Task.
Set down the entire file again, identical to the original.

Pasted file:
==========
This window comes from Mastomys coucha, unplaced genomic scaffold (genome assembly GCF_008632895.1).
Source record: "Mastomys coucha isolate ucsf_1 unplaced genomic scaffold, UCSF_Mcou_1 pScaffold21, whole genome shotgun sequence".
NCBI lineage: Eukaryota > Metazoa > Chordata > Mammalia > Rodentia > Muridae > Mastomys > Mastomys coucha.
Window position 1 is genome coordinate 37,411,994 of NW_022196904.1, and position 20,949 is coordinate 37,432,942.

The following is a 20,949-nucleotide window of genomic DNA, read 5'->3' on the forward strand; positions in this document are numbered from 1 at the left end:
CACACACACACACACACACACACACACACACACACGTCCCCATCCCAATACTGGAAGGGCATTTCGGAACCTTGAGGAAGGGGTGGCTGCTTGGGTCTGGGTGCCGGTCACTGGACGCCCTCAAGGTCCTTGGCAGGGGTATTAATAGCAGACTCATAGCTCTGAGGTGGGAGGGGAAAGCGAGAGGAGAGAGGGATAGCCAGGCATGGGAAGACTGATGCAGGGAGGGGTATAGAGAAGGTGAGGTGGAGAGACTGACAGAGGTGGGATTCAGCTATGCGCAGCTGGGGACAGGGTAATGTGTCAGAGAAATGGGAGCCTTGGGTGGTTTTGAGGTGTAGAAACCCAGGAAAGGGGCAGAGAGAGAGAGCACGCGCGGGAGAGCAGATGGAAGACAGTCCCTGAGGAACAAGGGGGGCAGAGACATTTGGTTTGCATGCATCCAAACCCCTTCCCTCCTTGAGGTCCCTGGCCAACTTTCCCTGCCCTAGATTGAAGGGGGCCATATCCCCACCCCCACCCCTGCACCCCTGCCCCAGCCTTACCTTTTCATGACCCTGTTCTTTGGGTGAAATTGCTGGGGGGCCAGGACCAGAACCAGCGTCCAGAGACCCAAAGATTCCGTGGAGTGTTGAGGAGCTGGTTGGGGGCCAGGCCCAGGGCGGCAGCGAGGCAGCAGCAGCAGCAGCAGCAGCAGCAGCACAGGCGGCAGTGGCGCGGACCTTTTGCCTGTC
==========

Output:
This window comes from Mastomys coucha, unplaced genomic scaffold (genome assembly GCF_008632895.1).
Source record: "Mastomys coucha isolate ucsf_1 unplaced genomic scaffold, UCSF_Mcou_1 pScaffold21, whole genome shotgun sequence".
NCBI lineage: Eukaryota > Metazoa > Chordata > Mammalia > Rodentia > Muridae > Mastomys > Mastomys coucha.
Window position 1 is genome coordinate 37,411,994 of NW_022196904.1, and position 20,949 is coordinate 37,432,942.

The following is a 20,949-nucleotide window of genomic DNA, read 5'->3' on the forward strand; positions in this document are numbered from 1 at the left end:
CACACACACACACACACACACACACACACACACACGTCCCCATCCCAATACTGGAAGGGCATTTCGGAACCTTGAGGAAGGGGTGGCTGCTTGGGTCTGGGTGCCGGTCACTGGACGCCCTCAAGGTCCTTGGCAGGGGTATTAATAGCAGACTCATAGCTCTGAGGTGGGAGGGGAAAGCGAGAGGAGAGAGGGATAGCCAGGCATGGGAAGACTGATGCAGGGAGGGGTATAGAGAAGGTGAGGTGGAGAGACTGACAGAGGTGGGATTCAGCTATGCGCAGCTGGGGACAGGGTAATGTGTCAGAGAAATGGGAGCCTTGGGTGGTTTTGAGGTGTAGAAACCCAGGAAAGGGGCAGAGAGAGAGAGCACGCGCGGGAGAGCAGATGGAAGACAGTCCCTGAGGAACAAGGGGGGCAGAGACATTTGGTTTGCATGCATCCAAACCCCTTCCCTCCTTGAGGTCCCTGGCCAACTTTCCCTGCCCTAGATTGAAGGGGGCCATATCCCCACCCCCACCCCTGCACCCCTGCCCCAGCCTTACCTTTTCATGACCCTGTTCTTTGGGTGAAATTGCTGGGGGGCCAGGACCAGAACCAGCGTCCAGAGACCCAAAGATTCCGTGGAGTGTTGAGGAGCTGGTTGGGGGCCAGGCCCAGGGCGGCAGCGAGGCAGCAGCAGCAGCAGCAGCAGCAGCAGCACAGGCGGCAGTGGCGCGGACCTTTTGCCTGTC